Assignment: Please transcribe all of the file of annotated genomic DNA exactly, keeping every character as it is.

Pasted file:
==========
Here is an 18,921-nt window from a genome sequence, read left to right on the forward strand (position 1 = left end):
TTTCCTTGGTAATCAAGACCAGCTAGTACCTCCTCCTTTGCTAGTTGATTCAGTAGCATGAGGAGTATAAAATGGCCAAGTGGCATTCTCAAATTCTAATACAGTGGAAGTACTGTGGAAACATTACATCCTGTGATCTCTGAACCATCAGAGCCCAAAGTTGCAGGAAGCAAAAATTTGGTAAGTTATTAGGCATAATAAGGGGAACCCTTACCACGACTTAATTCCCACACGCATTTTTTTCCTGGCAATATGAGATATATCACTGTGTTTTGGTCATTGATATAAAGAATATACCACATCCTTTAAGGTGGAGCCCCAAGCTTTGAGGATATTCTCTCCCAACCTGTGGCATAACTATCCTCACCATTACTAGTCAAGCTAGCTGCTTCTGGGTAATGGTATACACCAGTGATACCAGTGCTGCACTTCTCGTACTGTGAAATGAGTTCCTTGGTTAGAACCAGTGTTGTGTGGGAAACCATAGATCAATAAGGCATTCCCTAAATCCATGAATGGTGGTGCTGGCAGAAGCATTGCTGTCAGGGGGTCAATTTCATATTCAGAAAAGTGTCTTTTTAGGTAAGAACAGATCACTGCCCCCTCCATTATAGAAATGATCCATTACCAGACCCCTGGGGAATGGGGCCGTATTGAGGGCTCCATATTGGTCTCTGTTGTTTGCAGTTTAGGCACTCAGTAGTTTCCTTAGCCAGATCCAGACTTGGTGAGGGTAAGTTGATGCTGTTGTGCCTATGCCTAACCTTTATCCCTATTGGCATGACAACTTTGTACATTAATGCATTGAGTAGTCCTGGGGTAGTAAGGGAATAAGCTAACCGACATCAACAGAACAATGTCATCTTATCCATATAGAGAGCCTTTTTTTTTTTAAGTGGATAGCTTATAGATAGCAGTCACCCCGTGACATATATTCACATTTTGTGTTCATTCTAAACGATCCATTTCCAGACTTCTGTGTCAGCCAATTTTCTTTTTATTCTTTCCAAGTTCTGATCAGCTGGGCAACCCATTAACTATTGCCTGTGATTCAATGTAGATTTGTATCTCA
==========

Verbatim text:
Here is an 18,921-nt window from a genome sequence, read left to right on the forward strand (position 1 = left end):
TTTCCTTGGTAATCAAGACCAGCTAGTACCTCCTCCTTTGCTAGTTGATTCAGTAGCATGAGGAGTATAAAATGGCCAAGTGGCATTCTCAAATTCTAATACAGTGGAAGTACTGTGGAAACATTACATCCTGTGATCTCTGAACCATCAGAGCCCAAAGTTGCAGGAAGCAAAAATTTGGTAAGTTATTAGGCATAATAAGGGGAACCCTTACCACGACTTAATTCCCACACGCATTTTTTTCCTGGCAATATGAGATATATCACTGTGTTTTGGTCATTGATATAAAGAATATACCACATCCTTTAAGGTGGAGCCCCAAGCTTTGAGGATATTCTCTCCCAACCTGTGGCATAACTATCCTCACCATTACTAGTCAAGCTAGCTGCTTCTGGGTAATGGTATACACCAGTGATACCAGTGCTGCACTTCTCGTACTGTGAAATGAGTTCCTTGGTTAGAACCAGTGTTGTGTGGGAAACCATAGATCAATAAGGCATTCCCTAAATCCATGAATGGTGGTGCTGGCAGAAGCATTGCTGTCAGGGGGTCAATTTCATATTCAGAAAAGTGTCTTTTTAGGTAAGAACAGATCACTGCCCCCTCCATTATAGAAATGATCCATTACCAGACCCCTGGGGAATGGGGCCGTATTGAGGGCTCCATATTGGTCTCTGTTGTTTGCAGTTTAGGCACTCAGTAGTTTCCTTAGCCAGATCCAGACTTGGTGAGGGTAAGTTGATGCTGTTGTGCCTATGCCTAACCTTTATCCCTATTGGCATGACAACTTTGTACATTAATGCATTGAGTAGTCCTGGGGTAGTAAGGGAATAAGCTAACCGACATCAACAGAACAATGTCATCTTATCCATATAGAGAGCCTTTTTTTTTTTAAGTGGATAGCTTATAGATAGCAGTCACCCCGTGACATATATTCACATTTTGTGTTCATTCTAAACGATCCATTTCCAGACTTCTGTGTCAGCCAATTTTCTTTTTATTCTTTCCAAGTTCTGATCAGCTGGGCAACCCATTAACTATTGCCTGTGATTCAATGTAGATTTGTATCTCA